Jeremy Schwartz, CFA, Executive Vice President, Global Head of Research
In a recent “Behind the Markets” podcast had a great panel: Wharton Professor Jeremy Siegel; Jim Bianco of Bianco Research; Kevin Flanagan, Head of Fixed Income Strategy for WisdomTree; and Liqian Ren, Director of Modern Alpha at WisdomTree.
We discussed the outlook for stocks amid the coronavirus pandemic. Professor Siegel recently detailed why he finds equity valuations quite attractive at today’s levels.
Bianco has tracked the coronavirus spread carefully, and he is worried about confirmed cases doubling every three days in the U.S. and what measures we are taking to prevent infections from spreading further.
But the most interesting segment of the podcast debated stress levels in the funding markets.
Bianco is perplexed that the Federal Reserve (Fed) offered to provide $1.5 trillion of liquidity in the funding markets—an amount so large it is hard to comprehend—while only $42 billion was absorbed by banks. Note that $1 trillion would have added more to the Fed’s balance sheet than all of quantitative easing (QE) provided during the first QE phase of the financial crisis.
Bianco believes that regulations and newly added capital restrictions prevented banks from taking more of this funding at quite attractive financing rates. Bianco is monitoring the FRA-OIS spread1 as his key gauge for the level of stress in the bank funding market, and this spread rose significantly from 11 to 66 basis points (bps).
Professor Siegel countered that the LIBOR disconnected from the Fed Funds Rate by 400 bps at the peak of the Lehman Brothers crisis. Most loans at the time were based on the LIBOR, a real issue the Fed had to address, because lowering their Fed Funds Rate didn’t translate to lowering funding costs, as fears spread that banks were going bankrupt.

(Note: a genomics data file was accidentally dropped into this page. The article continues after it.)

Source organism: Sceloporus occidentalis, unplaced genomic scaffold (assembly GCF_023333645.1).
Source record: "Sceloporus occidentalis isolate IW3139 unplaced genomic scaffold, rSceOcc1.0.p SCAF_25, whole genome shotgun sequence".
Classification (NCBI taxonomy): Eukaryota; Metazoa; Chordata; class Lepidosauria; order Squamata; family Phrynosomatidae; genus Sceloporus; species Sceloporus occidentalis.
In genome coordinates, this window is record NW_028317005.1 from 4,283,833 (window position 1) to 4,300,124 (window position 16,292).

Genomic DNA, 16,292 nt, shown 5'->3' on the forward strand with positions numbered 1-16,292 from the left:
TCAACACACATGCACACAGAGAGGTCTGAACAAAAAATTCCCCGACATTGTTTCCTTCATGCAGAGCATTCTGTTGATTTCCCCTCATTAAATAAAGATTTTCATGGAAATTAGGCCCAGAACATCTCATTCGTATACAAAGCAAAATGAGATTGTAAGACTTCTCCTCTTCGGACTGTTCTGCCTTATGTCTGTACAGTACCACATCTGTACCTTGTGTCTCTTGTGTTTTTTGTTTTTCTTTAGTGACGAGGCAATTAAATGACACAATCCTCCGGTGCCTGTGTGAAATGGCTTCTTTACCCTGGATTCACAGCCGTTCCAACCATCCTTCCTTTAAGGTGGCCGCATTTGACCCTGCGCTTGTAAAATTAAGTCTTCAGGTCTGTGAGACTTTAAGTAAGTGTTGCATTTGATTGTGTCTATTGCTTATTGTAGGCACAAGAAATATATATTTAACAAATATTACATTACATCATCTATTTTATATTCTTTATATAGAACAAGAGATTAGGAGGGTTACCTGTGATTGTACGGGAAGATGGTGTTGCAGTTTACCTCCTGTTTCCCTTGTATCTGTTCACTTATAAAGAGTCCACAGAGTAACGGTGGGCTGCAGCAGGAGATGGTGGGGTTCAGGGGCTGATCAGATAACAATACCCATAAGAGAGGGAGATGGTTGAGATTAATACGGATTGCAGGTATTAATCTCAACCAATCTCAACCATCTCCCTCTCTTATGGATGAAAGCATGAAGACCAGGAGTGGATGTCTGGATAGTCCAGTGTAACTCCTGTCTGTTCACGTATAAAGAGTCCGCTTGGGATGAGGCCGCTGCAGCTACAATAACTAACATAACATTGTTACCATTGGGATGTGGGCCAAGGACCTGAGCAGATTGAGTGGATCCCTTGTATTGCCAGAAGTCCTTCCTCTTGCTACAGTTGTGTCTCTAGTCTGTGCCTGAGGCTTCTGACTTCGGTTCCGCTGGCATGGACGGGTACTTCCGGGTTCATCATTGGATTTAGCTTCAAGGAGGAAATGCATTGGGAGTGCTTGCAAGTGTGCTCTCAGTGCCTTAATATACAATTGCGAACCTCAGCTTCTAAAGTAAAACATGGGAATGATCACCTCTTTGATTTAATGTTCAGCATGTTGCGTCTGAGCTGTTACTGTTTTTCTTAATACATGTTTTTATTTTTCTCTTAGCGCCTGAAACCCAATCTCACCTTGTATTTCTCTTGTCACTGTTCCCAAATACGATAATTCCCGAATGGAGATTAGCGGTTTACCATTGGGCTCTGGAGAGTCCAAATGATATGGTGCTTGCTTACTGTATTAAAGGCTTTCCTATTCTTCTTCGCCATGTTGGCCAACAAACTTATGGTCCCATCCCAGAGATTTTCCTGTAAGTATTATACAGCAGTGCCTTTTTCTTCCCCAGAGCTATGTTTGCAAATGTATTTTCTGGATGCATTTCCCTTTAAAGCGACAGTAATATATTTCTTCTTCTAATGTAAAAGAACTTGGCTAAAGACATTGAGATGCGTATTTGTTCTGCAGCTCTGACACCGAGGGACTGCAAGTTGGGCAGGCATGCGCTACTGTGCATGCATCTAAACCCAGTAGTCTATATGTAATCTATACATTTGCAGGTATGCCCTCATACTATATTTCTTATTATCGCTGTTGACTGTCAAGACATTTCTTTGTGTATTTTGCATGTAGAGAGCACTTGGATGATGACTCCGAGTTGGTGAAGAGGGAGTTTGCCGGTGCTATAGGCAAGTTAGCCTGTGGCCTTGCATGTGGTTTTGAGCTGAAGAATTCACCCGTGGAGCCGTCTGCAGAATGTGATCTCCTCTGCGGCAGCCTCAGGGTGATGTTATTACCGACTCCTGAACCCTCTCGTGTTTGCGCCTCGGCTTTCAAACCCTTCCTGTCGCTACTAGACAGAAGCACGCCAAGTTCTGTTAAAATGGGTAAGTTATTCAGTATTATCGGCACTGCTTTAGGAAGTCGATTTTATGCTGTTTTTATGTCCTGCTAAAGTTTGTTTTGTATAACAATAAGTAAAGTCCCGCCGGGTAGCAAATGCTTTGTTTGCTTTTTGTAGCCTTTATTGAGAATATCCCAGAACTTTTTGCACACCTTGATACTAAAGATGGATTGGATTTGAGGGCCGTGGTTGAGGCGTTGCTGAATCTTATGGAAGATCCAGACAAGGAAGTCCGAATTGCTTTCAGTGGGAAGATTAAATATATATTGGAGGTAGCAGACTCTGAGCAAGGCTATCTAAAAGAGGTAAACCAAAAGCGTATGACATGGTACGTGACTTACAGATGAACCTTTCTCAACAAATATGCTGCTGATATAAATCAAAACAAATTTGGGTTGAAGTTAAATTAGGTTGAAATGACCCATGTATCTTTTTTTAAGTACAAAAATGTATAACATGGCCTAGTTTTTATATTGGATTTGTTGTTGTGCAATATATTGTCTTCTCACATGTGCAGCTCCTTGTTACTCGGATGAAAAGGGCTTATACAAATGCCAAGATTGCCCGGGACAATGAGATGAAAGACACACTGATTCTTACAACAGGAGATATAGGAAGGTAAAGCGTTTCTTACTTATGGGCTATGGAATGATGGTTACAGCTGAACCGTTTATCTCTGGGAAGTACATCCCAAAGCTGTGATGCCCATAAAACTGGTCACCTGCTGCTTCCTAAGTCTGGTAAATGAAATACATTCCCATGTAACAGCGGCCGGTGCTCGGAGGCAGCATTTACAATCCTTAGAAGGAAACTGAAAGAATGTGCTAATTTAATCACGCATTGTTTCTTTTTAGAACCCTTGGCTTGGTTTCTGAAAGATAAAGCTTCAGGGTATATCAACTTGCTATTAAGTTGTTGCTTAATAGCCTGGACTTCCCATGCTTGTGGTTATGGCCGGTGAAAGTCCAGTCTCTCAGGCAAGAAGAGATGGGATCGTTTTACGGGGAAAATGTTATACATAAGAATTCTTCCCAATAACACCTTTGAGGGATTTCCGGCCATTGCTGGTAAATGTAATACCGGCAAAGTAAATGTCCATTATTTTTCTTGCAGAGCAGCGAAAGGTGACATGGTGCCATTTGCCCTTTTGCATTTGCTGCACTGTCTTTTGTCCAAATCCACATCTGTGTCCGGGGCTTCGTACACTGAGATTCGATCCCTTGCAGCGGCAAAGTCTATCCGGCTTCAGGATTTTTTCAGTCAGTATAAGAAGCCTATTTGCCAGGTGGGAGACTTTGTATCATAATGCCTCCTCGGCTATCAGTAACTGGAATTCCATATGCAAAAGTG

Siegel does not see this same issue today. We are transitioning away from LIBOR pricing of loans to a new SOFR rate, and the SOFR on Friday was 120 bps versus 110 bps for the Fed Funds Rate, which he views as a spread that is a result of markets functioning normally.
Siegel further commented that the TED spread (the difference between the interest rate on short-term U.S. government debt and the interest rate on interbank loans) was only 41 bps, while its average over the last four years was close to 35 bps, signaling a level is not extreme.
Flanagan is less focused on the 100 bps of additional rate cuts that the Fed announced Sunday night, and more on additional funding facilities that could allow banks to expand the collateral they can place with the Fed beyond Treasuries and agencies in exchange for short-term liquidity and cash.
In addition, the Fed introduced QE4, which has the Fed buying $500 billion of Treasury securities and $200 billion of mortgage-backed securities. It also lowered the “discount window” primary credit rate 150 bps to 25 bps, one step that may ease the funding stress Bianco referenced.
It was great to have a lively debate on these important issues, and I am sure we will keep coming back to this funding market question in future podcasts.
Please listen to the full conversation below.
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